MPA Program Receives Full Accreditation From National Association of Schools of Public Affairs and Administration
The Master of Public Administration degree at California State University, Dominguez Hills recently received a full seven years of accreditation from the National Association of Schools of Public Affairs and Administration (NASPAA). Iris Baxter, associate professor of public administration and public policy, says that both the on-campus and online programs “prepare students for management positions in a multicultural environment.”
“Our students directly benefit from our diverse student population by working in groups to complete course assignments, which prepares them for a diverse workplace,” says Baxter, who is an alumna of the program (Class of ’90, B.S., healthcare management; ’92, M.P.A.). “Our program addresses the demographics of our students and local communities, and examines how the demographics influence the thinking and actions of public administrators in the region.”
The site visit in March of this year by the NASPAA team assessed the M.P.A. program at CSU Dominguez Hills on eight standards: eligibility for peer review and accreditation; program mission; program jurisdiction; curriculum; faculty; admission of students; student services; and support services and facilities.
Baxter and James Strong, dean of the College of Business Administration and Public Policy (CBAPP), commend CBAPP Advisory Board members Robert Pittman (Class of ’06, M.P.A.), Joe Dulla, Gerardo Pinedo (Class of ’01, B.A., interdisciplinary studies/public administration), Ernie Klinger, and Marvin Brown (Class of ’99, B.A., public administration) for presenting the M.P.A. department to the NASPAA team.
“Accreditation teams don’t normally see board members at that level of involvement, where they help interview faculty candidates,” says Strong. “In our report from the visitation team, they were very impressed with the advisory board members. They’re very knowledgeable about what’s going on.”
Dulla, Pinedo, Pittman, and Klinger, who serves as Advisory Board executive committee chair, are all CBAPP faculty members who have brought their real world experience to the classroom. Dulla is a sergeant with the Los Angeles County Sheriff Department’s Professional Development Bureau; Pinedo is interim director of Government Relations and Policy for Los Angeles County Department of Health; Pittman is chief information security officer for the County of Los Angeles. Strong emphasizes the caliber of their instruction based on their expertise in their fields and their value as role models.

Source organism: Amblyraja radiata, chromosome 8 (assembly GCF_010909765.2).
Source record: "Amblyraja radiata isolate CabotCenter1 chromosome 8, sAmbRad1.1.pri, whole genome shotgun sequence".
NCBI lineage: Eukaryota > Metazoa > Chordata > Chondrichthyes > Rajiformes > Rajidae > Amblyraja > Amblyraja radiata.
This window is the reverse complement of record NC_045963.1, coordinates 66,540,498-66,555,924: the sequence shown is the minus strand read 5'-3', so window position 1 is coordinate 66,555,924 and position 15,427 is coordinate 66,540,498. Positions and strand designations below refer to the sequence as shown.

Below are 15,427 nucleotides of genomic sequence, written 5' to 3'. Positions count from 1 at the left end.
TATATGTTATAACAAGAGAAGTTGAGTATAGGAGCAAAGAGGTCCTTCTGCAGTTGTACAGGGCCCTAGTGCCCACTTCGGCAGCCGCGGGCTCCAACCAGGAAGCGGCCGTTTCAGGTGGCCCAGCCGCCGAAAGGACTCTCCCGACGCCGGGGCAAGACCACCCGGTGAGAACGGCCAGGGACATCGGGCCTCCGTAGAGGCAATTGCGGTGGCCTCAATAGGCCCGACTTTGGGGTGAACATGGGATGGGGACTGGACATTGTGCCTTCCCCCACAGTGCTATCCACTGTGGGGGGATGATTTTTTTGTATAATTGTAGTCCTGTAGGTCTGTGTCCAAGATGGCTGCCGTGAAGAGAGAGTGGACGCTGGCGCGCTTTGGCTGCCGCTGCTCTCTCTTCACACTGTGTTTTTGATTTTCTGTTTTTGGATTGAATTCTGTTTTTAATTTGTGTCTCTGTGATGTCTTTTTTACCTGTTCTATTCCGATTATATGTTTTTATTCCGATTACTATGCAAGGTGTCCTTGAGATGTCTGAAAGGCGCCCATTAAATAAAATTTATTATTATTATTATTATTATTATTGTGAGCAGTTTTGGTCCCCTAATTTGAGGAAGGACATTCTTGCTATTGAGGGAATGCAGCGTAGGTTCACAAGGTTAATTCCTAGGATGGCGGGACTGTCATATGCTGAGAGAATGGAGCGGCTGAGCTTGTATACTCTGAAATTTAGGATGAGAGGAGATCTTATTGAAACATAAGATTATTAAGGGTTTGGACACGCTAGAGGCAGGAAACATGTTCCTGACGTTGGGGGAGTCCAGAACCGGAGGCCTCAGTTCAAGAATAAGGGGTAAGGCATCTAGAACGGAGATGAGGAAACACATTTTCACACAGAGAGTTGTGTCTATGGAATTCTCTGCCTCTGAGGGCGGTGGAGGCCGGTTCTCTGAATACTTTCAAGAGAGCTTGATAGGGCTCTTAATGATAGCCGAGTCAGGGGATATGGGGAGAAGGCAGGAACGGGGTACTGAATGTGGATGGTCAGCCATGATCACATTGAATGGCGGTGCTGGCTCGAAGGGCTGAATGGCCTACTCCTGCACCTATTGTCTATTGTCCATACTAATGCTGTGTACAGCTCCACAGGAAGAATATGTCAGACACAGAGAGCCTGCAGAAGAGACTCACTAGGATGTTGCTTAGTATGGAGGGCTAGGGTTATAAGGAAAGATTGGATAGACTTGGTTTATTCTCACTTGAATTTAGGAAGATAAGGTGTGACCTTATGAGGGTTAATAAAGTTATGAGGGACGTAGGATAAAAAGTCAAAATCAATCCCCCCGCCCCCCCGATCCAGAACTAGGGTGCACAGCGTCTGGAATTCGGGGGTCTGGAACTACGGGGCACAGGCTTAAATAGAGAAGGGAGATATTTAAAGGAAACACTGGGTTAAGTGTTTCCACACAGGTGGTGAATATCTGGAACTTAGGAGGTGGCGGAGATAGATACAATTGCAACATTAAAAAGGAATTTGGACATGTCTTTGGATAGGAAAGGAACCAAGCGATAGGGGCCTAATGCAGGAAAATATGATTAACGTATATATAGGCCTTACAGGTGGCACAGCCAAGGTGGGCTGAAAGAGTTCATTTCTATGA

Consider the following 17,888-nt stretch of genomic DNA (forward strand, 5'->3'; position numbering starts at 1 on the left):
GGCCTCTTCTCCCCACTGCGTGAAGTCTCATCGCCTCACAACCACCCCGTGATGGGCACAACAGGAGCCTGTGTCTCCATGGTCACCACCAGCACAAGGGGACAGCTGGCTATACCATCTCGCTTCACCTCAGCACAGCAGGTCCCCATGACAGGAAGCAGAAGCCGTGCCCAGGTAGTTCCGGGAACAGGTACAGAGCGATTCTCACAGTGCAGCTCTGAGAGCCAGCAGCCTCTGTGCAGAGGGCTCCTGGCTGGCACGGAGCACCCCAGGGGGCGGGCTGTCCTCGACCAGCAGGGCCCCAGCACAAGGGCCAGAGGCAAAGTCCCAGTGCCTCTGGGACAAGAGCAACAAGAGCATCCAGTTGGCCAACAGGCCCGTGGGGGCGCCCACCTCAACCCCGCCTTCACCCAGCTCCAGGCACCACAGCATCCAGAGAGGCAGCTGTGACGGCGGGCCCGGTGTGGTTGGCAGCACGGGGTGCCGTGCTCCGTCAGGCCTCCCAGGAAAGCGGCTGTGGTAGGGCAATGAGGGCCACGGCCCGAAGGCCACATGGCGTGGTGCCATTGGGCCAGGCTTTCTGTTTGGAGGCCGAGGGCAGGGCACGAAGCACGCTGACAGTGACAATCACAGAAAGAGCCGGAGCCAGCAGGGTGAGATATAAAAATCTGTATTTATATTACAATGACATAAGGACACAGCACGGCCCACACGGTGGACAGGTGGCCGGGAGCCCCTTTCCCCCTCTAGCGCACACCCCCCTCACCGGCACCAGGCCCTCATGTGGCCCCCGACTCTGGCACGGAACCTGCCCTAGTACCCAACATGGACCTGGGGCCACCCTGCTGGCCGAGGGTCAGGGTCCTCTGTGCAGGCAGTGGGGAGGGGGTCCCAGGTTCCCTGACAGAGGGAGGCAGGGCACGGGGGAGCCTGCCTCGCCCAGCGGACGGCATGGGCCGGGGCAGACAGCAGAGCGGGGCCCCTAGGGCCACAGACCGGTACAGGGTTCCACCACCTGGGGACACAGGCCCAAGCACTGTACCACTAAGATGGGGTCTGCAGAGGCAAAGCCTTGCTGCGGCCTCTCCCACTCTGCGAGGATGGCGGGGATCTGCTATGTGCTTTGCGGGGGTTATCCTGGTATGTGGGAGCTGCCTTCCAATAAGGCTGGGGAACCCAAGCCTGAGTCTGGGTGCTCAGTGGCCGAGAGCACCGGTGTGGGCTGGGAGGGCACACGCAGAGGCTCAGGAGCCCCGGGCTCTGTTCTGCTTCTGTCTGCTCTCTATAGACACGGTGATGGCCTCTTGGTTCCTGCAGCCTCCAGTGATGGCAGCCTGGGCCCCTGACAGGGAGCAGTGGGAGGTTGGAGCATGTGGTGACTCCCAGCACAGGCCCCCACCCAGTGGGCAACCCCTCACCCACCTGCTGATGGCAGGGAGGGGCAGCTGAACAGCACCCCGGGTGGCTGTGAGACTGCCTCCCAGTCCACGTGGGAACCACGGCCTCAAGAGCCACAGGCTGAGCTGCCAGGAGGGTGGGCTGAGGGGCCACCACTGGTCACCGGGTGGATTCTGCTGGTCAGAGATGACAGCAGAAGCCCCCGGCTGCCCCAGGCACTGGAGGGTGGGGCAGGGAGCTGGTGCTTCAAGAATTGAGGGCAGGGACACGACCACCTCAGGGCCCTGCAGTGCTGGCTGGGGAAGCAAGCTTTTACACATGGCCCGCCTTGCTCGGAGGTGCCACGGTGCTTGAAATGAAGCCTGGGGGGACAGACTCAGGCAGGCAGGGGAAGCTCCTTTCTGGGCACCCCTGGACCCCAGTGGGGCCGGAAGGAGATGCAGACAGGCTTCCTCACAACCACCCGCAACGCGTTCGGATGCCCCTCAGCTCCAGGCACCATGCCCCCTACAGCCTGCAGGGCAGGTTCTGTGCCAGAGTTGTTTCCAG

Baxter thanked university staff who participated in the site visit, saying, “Our accomplishment brings positive attention to our campus.”
She credits Doug Borcoman, acting director, Center for Teaching and Learning (CTL); Shirley Lal, associate for Student Learning Outcomes Assessment, CTL; Sandra Parham, dean, University Library; Naomi Moy, director of reference services, University Library; and staff members in the Welch Hall computer lab for assisting public administration faculty as they hosted the visit.
The program’s three areas of concentration – public management, criminal justice administration, and nonprofit
management – are enhanced by the department’s access to professionals who can mentor students in preparation
for their chosen careers. Baxter says that opportunities to network through honor societies, career panels,
alumni mixers, presentations by guest speakers, and contact with the CBAPP Advisory Board prepare graduates of
the MP.A. programs to eventually serve as “role models for the next generation of public administrators.”
“The objective of the M.P.A. program is public service,” she says. “This access [to professionals] allows alumni to apply the knowledge and skills acquired to their interactions with individuals and organizations in their own communities.”
Strong says that university’s location in urban Los Angeles helps to position it as a learning laboratory for students – many of whom are already working in public policy positions.
“The advantage of going through a business program or public administration program in the middle of a metropolitan area is that we’re surrounded by practitioners and organizations that are in the fields they are interested in,” he says. “There’s a big difference between the classroom and the workplace. The classroom is more structured than the workplace is. You’re looking at things in a much slower pace, through a narrower lens. But that’s not how decisions are made. They’re made under uncertainty with a tremendous amount of distraction and often a political dimension that you just don’t get in the classroom. [Students are] able to hear from professionals and utilize that knowledge.”
For more information on the College of Business Administration and Public Affairs, click here.
- Joanie Harmon
Photos above: Lakesha Harris, a senior in business administration, is congratulated by James Strong, dean of the College of Business Administration and Public Policy (at left) and Ernie Klinger, lecturer in entrepreneurship and chair, CBAPP Advisory Board Executive Committee for taking first place in the first-ever Business Plan Competition, earlier this year. For full story, click here.
Photo by Joanie Harmon
Iris Baxter, associate professor of public administration and public policy.
Photo by GK